Fort Apache, Arizona 85926


Purpose:

The goal of this research study is to evaluate the impact of a paraprofessional-delivered, culturally adapted, evidence-based intervention (EBI) on sexually transmitted disease (STD), substance use and poor mental/emotional health among American Indians (AI) through a Randomized Controlled Trial (RCT). These intertwining risks have produced marked disparities and have unique cultural and social determinants in Native communities. If aims are achieved, scientific knowledge and community-based practice will be advanced in areas vital to AI communities, and to STD and drug prevention science. Prior to this study, the investigators applied findings from research protocol (IRB#00005929) and adapted a brief intervention to reduce risk and increase protective behaviors for STDs, HIV/AIDS, substance use and poor mental/emotional health, and to promote STD screening. The specific aim of the current study is to compare the efficacy of the adapted brief intervention vs. a comparison condition on participants' condom use, STD screening and treatment-seeking behaviors, substance use and emotional/mental health outcomes at 3 and 6 months post-intervention.


Study summary:

STDs including Neisseria gonorrhea, Chlamydia trachomatis and Trichomonas vaginalis, are an urgent problem in American Indian/Alaska Native (AI/AN) communities due to a constellation of risk and contextual factors affecting tribal populations. Geographic isolation and cultural and social stigmatization contribute to poor access to screening, counseling and education, and diminished opportunities for early identification of STDs. Evidence-based prevention, STD screening and early identification are the best public health strategies to address a potential epidemic among AI/ANs. However, there is currently a paucity of such strategies that have been demonstrated in AI/AN populations. An intervention targeting STD screening and related risk reduction behaviors has the potential to circumvent the continuous transference of disease. Participating Community: The Fort Apache Reservation is home to ~17,000 White Mountain Apache tribal members, with almost half <20 years of age. The reservation encompasses 1.7 million acres along northeastern Arizona. The Tribe endures notable demographic and environmental challenges that impact behavioral risks among community members: 61% of the population >16 years old are either "Not in Labor Force" or unemployed. 47% of Apaches aged ≥25 have not received a high school diploma. The median household income is $26,973 and 47% of the population lives below the federal poverty line. Over half (53%)(1) of all Apache households are led by single mothers;(2) 75% of children are born to unwed mothers.(3) These factors contribute to high rates of school drop-out, substance use, high-risk sexual behavior and poor mental and emotional health in the void of effective interventions. Despite these challenges, the Apache community has successfully demonstrated the ability to adapt and implement effective paraprofessional-administered interventions.(4,5) Epidemiology of STD and Related Risk Behaviors: Recently, STD rates have increased throughout Arizona, and the state's AI population bears a disproportionately high burden of new infections.(6) In 2011, the chlamydia rate among AIs in Arizona was 6 times the rate for non-Hispanic Whites.(6) The rate of gonorrhea among AIs in Arizona tripled between 2009 and 2011, a rise largely attributed to "outbreaks in tribal areas in the northeastern quadrant of Arizona."(6) In 2011-2012, the chlamydia rate among Apaches was 2,116/100,000 for all ages, nearly 5 times both Arizona and national all-ages rates. The Apache gonorrhea rate was 749/100,000 for all ages in 2011-2012, approximately 7 and 10 times higher than national and Arizona all-ages rates, respectively. Previous studies indicate that among all races and ethnicities AI/ANs have some of the highest rates of inconsistent condom use, multiple sex partners and early sexual initiation.(7-10) The intersection of several behavioral risks such as poor mental health, drug use and binge alcohol use has shown to increase STD risk behaviors. A study conducted with Apache teens with recent suicidal behavior revealed high rates of lifetime drug use: 92% for alcohol, 88% for marijuana, 38% for crack/cocaine, and 35% for methamphetamines, which is 3 times that of all AI/AN adolescents in 2009. Highlighting the intersection of risk, 48% of those that were sexually active had ever used cocaine compared with 17% of those not sexually active; similarly, 40% of sexually active participants had ever used methamphetamine compared with 17% of participants that were not sexually active. There have been scarce rigorous RCTs of behavioral health interventions among AI populations and none that have analyzed an EBI promoting STD screening or addressing the interrelated risks of substance use, poor emotional health and STDs/ HIV/AIDS. This study targets the shared root causes of substance use and sexual risk behaviors and aims to develop personalized, strengths-based risk reduction strategies tailored to participants' and the community's specific risk profiles.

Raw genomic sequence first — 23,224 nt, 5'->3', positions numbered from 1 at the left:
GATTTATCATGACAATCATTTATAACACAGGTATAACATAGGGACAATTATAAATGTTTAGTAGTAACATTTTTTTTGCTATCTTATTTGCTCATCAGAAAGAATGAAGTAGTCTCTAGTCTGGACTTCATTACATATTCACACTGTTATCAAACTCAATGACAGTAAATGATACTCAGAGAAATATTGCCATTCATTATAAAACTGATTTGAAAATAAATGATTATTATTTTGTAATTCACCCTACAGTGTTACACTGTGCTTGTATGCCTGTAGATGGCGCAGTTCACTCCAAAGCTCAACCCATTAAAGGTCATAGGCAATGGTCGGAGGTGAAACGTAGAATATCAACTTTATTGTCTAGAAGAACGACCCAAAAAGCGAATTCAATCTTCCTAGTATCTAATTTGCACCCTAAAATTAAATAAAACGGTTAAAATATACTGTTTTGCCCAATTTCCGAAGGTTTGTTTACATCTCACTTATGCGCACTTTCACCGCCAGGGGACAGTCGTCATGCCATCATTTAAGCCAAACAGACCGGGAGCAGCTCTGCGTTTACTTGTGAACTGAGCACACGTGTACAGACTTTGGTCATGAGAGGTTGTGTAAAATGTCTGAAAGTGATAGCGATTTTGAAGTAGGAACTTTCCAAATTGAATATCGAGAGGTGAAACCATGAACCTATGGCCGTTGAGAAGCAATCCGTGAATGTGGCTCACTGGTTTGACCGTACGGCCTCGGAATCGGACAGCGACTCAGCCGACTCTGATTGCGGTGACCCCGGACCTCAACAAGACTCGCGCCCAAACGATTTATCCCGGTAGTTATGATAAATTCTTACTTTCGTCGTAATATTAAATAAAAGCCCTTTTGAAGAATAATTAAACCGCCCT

Criteria:

Inclusion Criteria: - Self-identified adults of American Indian ethnicity, who are members of the White Mountain Apache community - Ages 18 to 49; - Written informed consent to participate in the study; - Currently sexually active; - At least one episode of binge substance use or suicidal ideation recorded in the Apache community-based surveillance system in the past 90 days; - Participant must agree to be audio recorded during intervention sessions Exclusion Criteria: - Inability to participate in full intervention (e.g., planned move, residential treatment, etc.) - Severe risk for suicide (i.e., suicide attempt within past 6 months) or - Unwilling to be randomized


NCT ID:

NCT02513225


Primary Contact:

Principal Investigator
Lauren Tingey, MPH/MSW
Center for American Indian Health

Lauren Tingey, MPH/MSW
Phone: 410-955-6931
Email: ltingey1@jhu.edu


Backup Contact:

Email: rstrom3@jhu.edu
Rachel Chambers, MPH
Phone: 410-955-6931


Location Contact:

Fort Apache, Arizona 85926
United States

Lauren Tingey, MPH/MSW
Phone: 410-955-6931
Email: ltingey1@jhu.edu

Site Status: Recruiting


Data Source: ClinicalTrials.gov

Date Processed: November 18, 2017